Grant: $249,820 - National Science Foundation - Aug. 26, 2009
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Award Description: Nondestructive imaging methods such as X-Ray Computed Tomography (CT) yield high-resolution 3 D representations of pore space and fluid distribution within porous materials. Steadily increasing computational capabilities and easier access to industrial and synchrotron X Ray CT facilities have contributed to a recent surge in microporous media research with objectives ranging from theoretical aspects of fluid and interfacial dynamics at the pore-scale to practical applications such as (D)NAPL transport and dissolution. In recent years, significant efforts and resources have been devoted to improve CT technology, micro-scale analysis, and fluid dynamics simulations. However, the development of adequate image segmentation methods for conversion of grayscale CT volumes into a discrete form that permits quantitative characterization of pore space features and subsequent modeling of liquid distribution and flow processes is lacking far behind. A preliminary study revealed that most of the documented segmentation methods that were originally developed for optical character recognition, pattern analysis, or medical research yield vastly different results when applied to X-Ray CT data of porous materials. Furthermore, there is virtually no commercial or open-source software with advanced image segmentation capabilities suitable for automated processing of large CT data sets available. To overcome these shortcomings we will identify the most promising segmentation methods and develop new hybrid algorithms tailored to industrial and synchrotron X-Ray CT data of natural porous media. Lattice Boltzmann simulations within X-Ray CT-derived discretized pore space compared to independently measured hydraulic properties will guide the development process. The generated algorithms will be combined in a user-friendly, stand-alone, and well documented software package and made available to the scientific community.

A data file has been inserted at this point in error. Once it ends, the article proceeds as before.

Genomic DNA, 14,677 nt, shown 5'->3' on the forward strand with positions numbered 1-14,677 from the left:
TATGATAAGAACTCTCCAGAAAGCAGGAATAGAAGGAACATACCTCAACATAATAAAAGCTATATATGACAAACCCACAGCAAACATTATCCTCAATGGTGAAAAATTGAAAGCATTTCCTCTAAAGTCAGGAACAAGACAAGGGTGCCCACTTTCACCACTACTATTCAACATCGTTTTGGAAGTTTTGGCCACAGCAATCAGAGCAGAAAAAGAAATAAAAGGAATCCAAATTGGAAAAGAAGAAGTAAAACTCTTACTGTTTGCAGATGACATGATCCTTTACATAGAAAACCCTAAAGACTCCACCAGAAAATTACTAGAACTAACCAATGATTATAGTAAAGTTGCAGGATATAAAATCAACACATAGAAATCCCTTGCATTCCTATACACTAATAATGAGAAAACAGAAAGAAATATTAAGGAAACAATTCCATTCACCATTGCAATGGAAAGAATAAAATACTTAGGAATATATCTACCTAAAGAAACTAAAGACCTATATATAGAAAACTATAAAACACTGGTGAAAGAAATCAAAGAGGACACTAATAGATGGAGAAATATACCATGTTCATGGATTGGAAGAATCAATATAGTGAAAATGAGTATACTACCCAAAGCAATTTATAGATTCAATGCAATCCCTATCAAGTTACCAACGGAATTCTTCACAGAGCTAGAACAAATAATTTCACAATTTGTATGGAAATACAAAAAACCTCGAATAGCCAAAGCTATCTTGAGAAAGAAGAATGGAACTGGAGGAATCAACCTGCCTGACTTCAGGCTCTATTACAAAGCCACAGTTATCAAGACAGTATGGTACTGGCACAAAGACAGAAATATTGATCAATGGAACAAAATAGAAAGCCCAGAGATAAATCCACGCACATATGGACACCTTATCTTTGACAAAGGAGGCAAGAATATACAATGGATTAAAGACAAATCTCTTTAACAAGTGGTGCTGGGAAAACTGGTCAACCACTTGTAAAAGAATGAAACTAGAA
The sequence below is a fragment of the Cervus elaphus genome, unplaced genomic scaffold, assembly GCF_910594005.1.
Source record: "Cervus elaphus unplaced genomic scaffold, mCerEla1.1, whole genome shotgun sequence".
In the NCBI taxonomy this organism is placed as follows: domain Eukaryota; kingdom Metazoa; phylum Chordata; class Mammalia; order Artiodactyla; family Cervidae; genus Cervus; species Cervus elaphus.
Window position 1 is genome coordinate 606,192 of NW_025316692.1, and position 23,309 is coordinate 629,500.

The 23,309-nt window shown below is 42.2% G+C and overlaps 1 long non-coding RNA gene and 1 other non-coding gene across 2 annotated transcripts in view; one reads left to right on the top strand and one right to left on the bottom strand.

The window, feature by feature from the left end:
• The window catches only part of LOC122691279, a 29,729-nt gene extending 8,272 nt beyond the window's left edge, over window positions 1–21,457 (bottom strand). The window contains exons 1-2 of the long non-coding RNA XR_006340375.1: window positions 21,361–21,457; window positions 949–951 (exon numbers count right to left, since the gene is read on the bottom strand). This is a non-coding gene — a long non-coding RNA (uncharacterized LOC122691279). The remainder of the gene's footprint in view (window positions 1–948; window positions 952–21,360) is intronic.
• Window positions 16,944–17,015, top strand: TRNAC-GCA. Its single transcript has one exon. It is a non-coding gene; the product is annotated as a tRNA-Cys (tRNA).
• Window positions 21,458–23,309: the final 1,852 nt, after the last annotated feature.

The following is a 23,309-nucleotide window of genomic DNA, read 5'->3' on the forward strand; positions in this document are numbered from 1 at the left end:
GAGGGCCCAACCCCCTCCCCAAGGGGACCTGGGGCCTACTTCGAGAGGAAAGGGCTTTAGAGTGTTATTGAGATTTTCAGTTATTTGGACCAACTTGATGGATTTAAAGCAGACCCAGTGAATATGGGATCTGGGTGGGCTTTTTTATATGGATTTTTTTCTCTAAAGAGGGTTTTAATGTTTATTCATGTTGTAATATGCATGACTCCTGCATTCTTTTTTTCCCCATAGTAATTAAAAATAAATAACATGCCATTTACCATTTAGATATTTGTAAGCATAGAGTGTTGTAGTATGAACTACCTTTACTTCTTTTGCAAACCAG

Project Description: See Award Description
Jobs Summary: N/A (Total jobs reported: 0)
Project Status: Less Than 50% Completed
This award's data was last updated on Aug. 26, 2009. Help expand these official descriptions using the wiki below.